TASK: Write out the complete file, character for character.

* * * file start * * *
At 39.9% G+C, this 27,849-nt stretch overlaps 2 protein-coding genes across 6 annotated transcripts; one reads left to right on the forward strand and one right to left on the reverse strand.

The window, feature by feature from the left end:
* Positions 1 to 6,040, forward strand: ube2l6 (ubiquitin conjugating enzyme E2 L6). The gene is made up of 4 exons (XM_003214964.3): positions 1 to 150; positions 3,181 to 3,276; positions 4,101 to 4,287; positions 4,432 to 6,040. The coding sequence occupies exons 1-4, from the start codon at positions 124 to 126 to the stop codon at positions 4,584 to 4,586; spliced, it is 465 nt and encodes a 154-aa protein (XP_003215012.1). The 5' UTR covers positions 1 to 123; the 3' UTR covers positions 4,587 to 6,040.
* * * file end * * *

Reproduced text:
At 39.9% G+C, this 27,849-nt stretch overlaps 2 protein-coding genes across 6 annotated transcripts; one reads left to right on the forward strand and one right to left on the reverse strand.

The window, feature by feature from the left end:
* Positions 1 to 6,040, forward strand: ube2l6 (ubiquitin conjugating enzyme E2 L6). The gene is made up of 4 exons (XM_003214964.3): positions 1 to 150; positions 3,181 to 3,276; positions 4,101 to 4,287; positions 4,432 to 6,040. The coding sequence occupies exons 1-4, from the start codon at positions 124 to 126 to the stop codon at positions 4,584 to 4,586; spliced, it is 465 nt and encodes a 154-aa protein (XP_003215012.1). The 5' UTR covers positions 1 to 123; the 3' UTR covers positions 4,587 to 6,040.